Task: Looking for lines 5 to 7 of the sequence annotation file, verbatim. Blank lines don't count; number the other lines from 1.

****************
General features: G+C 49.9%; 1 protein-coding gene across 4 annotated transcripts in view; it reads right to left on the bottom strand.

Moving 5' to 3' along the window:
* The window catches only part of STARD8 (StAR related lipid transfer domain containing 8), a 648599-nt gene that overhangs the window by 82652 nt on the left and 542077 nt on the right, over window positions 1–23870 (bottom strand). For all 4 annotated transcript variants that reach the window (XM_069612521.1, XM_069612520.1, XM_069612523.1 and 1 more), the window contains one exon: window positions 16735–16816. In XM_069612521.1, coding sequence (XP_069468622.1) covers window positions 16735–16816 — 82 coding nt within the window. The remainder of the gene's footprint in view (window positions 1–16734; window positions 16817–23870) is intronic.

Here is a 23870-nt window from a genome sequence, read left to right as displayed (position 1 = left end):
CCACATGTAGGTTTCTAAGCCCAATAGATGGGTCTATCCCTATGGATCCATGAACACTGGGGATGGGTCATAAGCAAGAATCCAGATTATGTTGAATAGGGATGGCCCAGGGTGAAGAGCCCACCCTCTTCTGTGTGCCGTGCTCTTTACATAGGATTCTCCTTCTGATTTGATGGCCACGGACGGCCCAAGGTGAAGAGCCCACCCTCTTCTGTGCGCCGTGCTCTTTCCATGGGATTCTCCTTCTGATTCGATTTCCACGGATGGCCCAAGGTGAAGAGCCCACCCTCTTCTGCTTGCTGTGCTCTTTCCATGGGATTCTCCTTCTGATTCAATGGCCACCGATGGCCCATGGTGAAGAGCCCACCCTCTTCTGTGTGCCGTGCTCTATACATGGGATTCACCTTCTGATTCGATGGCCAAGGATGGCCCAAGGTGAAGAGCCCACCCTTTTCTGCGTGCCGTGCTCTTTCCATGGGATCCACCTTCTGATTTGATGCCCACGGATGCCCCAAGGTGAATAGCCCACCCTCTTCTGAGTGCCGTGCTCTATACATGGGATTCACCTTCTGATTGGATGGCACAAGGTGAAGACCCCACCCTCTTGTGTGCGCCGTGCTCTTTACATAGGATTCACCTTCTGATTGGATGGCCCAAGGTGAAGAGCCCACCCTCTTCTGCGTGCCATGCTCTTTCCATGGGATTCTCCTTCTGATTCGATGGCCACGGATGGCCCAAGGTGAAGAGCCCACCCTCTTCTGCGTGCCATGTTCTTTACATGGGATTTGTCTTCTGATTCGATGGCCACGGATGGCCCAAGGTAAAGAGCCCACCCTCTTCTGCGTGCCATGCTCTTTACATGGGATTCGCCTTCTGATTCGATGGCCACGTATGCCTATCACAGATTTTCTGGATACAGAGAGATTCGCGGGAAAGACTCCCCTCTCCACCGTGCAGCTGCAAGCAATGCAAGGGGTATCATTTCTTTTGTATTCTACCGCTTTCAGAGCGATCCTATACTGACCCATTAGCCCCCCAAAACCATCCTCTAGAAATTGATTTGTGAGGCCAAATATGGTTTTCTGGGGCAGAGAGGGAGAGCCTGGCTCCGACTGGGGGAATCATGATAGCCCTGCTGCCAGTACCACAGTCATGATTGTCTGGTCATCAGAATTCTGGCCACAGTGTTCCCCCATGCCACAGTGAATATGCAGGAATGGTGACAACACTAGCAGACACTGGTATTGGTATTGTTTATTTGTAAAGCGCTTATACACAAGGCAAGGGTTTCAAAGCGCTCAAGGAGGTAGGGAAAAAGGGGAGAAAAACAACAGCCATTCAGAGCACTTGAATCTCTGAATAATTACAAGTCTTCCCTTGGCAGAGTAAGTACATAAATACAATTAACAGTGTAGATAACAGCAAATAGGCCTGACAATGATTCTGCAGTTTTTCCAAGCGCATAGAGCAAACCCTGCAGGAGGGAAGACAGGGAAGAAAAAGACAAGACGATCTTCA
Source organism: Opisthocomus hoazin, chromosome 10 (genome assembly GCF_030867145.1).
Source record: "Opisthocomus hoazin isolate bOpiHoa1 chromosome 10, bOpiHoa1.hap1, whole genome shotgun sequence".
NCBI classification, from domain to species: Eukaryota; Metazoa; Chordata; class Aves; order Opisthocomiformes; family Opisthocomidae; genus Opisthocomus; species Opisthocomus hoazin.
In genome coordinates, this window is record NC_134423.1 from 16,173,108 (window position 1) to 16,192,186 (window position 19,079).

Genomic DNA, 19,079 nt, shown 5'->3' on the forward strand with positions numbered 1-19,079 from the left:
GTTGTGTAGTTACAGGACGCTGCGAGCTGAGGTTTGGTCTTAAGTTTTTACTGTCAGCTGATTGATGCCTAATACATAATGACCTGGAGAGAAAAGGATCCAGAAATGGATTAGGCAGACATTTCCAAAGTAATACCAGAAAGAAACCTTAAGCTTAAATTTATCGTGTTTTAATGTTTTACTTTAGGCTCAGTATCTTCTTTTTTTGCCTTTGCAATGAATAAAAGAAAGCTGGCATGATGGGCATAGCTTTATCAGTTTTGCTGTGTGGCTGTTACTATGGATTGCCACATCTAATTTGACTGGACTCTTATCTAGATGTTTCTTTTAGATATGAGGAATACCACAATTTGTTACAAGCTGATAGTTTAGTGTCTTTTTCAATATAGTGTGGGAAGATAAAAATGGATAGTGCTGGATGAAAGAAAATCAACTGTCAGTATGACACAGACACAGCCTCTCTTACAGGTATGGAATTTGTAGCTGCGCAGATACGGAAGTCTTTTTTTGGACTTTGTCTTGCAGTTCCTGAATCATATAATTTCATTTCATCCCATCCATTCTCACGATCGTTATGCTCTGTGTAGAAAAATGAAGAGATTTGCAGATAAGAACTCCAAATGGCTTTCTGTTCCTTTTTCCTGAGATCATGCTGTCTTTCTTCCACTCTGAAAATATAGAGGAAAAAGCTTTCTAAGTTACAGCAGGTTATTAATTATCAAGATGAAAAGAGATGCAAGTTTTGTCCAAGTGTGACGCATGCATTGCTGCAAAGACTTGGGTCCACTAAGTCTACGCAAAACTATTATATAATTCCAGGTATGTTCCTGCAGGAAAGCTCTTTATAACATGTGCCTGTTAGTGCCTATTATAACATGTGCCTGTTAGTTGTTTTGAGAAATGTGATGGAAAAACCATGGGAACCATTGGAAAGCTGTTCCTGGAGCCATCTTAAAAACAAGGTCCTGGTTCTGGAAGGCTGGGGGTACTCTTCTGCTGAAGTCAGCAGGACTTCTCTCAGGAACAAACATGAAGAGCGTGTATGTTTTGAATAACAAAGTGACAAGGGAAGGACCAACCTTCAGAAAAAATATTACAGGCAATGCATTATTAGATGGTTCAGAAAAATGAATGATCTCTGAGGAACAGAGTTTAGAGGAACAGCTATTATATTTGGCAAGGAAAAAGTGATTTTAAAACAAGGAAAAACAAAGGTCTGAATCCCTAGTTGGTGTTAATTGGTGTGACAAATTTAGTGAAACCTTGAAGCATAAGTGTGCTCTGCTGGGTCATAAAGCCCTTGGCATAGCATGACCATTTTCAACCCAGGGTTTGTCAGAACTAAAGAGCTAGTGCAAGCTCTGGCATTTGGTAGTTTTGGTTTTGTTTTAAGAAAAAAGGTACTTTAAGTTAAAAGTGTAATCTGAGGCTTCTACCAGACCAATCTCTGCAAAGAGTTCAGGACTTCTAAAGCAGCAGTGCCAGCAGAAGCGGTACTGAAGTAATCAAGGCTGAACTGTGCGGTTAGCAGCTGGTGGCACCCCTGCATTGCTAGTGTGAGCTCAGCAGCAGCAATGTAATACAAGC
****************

CCACATGTAGGTTTCTAAGCCCAATAGATGGGTCTATCCCTATGGATCCATGAACACTGGGGATGGGTCATAAGCAAGAATCCAGATTATGTTGAATAGGGATGGCCCAGGGTGAAGAGCCCACCCTCTTCTGTGTGCCGTGCTCTTTACATAGGATTCTCCTTCTGATTTGATGGCCACGGACGGCCCAAGGTGAAGAGCCCACCCTCTTCTGTGCGCCGTGCTCTTTCCATGGGATTCTCCTTCTGATTCGATTTCCACGGATGGCCCAAGGTGAAGAGCCCACCCTCTTCTGCTTGCTGTGCTCTTTCCATGGGATTCTCCTTCTGATTCAATGGCCACCGATGGCCCATGGTGAAGAGCCCACCCTCTTCTGTGTGCCGTGCTCTATACATGGGATTCACCTTCTGATTCGATGGCCAAGGATGGCCCAAGGTGAAGAGCCCACCCTTTTCTGCGTGCCGTGCTCTTTCCATGGGATCCACCTTCTGATTTGATGCCCACGGATGCCCCAAGGTGAATAGCCCACCCTCTTCTGAGTGCCGTGCTCTATACATGGGATTCACCTTCTGATTGGATGGCACAAGGTGAAGACCCCACCCTCTTGTGTGCGCCGTGCTCTTTACATAGGATTCACCTTCTGATTGGATGGCCCAAGGTGAAGAGCCCACCCTCTTCTGCGTGCCATGCTCTTTCCATGGGATTCTCCTTCTGATTCGATGGCCACGGATGGCCCAAGGTGAAGAGCCCACCCTCTTCTGCGTGCCATGTTCTTTACATGGGATTTGTCTTCTGATTCGATGGCCACGGATGGCCCAAGGTAAAGAGCCCACCCTCTTCTGCGTGCCATGCTCTTTACATGGGATTCGCCTTCTGATTCGATGGCCACGTATGCCTATCACAGATTTTCTGGATACAGAGAGATTCGCGGGAAAGACTCCCCTCTCCACCGTGCAGCTGCAAGCAATGCAAGGGGTATCATTTCTTTTGTATTCTACCGCTTTCAGAGCGATCCTATACTGACCCATTAGCCCCCCAAAACCATCCTCTAGAAATTGATTTGTGAGGCCAAATATGGTTTTCTGGGGCAGAGAGGGAGAGCCTGGCTCCGACTGGGGGAATCATGATAGCCCTGCTGCCAGTACCACAGTCATGATTGTCTGGTCATCAGAATTCTGGCCACAGTGTTCCCCCATGCCACAGTGAATATGCAGGAATGGTGACAACACTAGCAGACACTGGTATTGGTATTGTTTATTTGTAAAGCGCTTATACACAAGGCAAGGGTTTCAAAGCGCTCAAGGAGGTAGGGAAAAAGGGGAGAAAAACAACAGCCATTCAGAGCACTTGAATCTCTGAATAATTACAAGTCTTCCCTTGGCAGAGTAAGTACATAAATACAATTAACAGTGTAGATAACAGCAAATAGGCCTGACAATGATTCTGCAGTTTTTCCAAGCGCATAGAGCAAACCCTGCAGGAGGGAAGACAGGGAAGAAAAAGACAAGACGATCTTCA
Source organism: Opisthocomus hoazin, chromosome 10 (genome assembly GCF_030867145.1).
Source record: "Opisthocomus hoazin isolate bOpiHoa1 chromosome 10, bOpiHoa1.hap1, whole genome shotgun sequence".